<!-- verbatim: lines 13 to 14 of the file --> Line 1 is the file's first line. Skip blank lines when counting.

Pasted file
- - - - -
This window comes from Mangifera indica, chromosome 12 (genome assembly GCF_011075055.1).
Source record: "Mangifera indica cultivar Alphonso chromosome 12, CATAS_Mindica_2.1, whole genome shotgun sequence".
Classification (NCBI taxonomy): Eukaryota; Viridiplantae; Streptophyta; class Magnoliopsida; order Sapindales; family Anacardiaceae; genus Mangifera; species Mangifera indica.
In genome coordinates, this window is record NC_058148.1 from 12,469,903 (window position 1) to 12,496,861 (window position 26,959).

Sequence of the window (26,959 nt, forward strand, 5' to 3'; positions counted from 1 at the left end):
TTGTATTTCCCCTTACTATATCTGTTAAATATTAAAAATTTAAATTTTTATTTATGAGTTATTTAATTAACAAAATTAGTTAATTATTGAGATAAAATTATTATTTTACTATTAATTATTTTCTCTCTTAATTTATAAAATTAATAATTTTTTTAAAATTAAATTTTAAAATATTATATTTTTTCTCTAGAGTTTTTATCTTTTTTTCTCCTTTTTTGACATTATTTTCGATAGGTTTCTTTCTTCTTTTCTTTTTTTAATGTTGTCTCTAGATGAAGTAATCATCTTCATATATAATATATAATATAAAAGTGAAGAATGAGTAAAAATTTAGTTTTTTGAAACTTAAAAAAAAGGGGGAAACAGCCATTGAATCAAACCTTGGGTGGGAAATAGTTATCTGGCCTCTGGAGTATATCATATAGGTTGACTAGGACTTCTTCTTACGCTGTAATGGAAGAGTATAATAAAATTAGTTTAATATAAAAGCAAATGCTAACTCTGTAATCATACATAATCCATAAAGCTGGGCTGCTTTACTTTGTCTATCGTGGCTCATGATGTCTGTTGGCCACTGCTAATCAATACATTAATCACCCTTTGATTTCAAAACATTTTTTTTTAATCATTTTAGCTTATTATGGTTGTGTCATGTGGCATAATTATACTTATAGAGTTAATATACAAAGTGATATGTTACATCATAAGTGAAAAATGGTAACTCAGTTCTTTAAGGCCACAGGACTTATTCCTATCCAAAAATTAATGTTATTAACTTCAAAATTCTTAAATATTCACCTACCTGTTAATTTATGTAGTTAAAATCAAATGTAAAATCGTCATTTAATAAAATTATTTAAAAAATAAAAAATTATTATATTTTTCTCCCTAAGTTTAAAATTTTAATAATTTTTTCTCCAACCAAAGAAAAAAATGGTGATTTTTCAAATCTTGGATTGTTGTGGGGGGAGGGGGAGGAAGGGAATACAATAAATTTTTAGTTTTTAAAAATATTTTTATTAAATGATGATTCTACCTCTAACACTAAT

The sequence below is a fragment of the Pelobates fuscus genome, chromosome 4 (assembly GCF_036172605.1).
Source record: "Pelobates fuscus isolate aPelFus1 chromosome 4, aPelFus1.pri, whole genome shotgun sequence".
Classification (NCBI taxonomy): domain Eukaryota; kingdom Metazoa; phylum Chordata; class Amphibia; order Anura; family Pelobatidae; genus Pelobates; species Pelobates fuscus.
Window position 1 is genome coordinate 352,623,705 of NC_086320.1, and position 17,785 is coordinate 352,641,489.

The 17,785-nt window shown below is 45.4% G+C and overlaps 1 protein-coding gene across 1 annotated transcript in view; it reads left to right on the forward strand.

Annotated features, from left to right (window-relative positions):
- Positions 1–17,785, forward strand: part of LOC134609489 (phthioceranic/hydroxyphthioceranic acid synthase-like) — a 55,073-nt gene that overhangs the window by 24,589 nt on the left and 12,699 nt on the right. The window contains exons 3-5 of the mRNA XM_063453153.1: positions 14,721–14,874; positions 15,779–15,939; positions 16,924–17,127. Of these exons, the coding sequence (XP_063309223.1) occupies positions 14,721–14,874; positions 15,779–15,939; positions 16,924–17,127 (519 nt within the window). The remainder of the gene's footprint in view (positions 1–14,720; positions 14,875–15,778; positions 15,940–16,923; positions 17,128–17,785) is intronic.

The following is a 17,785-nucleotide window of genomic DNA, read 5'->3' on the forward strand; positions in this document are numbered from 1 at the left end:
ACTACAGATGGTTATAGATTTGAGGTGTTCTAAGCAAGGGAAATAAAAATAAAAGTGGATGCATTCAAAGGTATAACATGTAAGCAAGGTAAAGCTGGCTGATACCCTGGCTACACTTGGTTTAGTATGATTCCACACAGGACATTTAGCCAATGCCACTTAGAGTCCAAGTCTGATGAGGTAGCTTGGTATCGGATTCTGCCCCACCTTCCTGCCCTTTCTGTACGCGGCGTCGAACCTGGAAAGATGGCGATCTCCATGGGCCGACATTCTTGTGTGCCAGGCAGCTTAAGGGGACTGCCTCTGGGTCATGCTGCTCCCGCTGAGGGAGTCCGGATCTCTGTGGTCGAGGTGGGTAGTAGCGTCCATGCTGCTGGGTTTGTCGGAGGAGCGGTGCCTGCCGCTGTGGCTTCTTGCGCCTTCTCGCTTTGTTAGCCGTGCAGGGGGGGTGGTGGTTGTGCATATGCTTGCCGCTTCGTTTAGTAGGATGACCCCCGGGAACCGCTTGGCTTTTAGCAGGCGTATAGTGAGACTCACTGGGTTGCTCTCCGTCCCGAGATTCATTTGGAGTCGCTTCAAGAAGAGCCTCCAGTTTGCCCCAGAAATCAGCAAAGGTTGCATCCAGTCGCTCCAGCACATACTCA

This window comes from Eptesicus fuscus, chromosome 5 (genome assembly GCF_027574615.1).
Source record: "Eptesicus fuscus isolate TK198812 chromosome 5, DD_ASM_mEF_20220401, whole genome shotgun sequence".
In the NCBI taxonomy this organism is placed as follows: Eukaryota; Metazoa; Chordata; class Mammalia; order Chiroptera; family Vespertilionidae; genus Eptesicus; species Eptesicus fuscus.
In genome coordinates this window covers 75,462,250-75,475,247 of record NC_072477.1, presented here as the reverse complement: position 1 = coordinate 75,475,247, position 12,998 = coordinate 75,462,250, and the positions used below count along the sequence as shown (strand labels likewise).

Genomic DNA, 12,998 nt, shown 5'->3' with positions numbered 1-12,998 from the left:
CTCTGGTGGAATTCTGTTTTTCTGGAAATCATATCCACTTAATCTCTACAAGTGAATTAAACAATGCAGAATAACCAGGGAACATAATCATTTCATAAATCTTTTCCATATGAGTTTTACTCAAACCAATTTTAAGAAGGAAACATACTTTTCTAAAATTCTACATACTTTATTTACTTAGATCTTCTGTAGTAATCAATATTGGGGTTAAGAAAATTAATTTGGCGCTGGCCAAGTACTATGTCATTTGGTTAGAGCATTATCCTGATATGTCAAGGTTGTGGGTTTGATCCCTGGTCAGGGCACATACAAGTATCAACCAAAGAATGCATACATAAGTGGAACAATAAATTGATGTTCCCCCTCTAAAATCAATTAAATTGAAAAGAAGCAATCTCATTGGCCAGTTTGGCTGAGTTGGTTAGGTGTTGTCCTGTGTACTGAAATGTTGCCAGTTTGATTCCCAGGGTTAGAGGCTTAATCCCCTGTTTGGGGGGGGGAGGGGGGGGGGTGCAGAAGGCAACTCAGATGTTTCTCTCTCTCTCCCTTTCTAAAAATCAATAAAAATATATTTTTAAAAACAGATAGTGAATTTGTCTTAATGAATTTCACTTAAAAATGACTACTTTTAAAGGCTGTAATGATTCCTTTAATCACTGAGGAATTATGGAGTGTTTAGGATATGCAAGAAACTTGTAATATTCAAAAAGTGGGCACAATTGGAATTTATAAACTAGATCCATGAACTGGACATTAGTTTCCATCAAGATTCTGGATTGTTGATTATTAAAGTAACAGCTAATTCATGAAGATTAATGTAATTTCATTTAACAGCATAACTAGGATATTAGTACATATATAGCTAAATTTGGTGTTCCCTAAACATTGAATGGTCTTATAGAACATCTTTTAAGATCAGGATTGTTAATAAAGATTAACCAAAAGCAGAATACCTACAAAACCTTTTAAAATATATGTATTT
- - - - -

- Positions 1–17,785, forward strand: part of LOC134609489 (phthioceranic/hydroxyphthioceranic acid synthase-like) — a 55,073-nt gene that overhangs the window by 24,589 nt on the left and 12,699 nt on the right. The window contains exons 3-5 of the mRNA XM_063453153.1: positions 14,721–14,874; positions 15,779–15,939; positions 16,924–17,127. Of these exons, the coding sequence (XP_063309223.1) occupies positions 14,721–14,874; positions 15,779–15,939; positions 16,924–17,127 (519 nt within the window). The remainder of the gene's footprint in view (positions 1–14,720; positions 14,875–15,778; positions 15,940–16,923; positions 17,128–17,785) is intronic.

The following is a 17,785-nucleotide window of genomic DNA, read 5'->3' on the forward strand; positions in this document are numbered from 1 at the left end: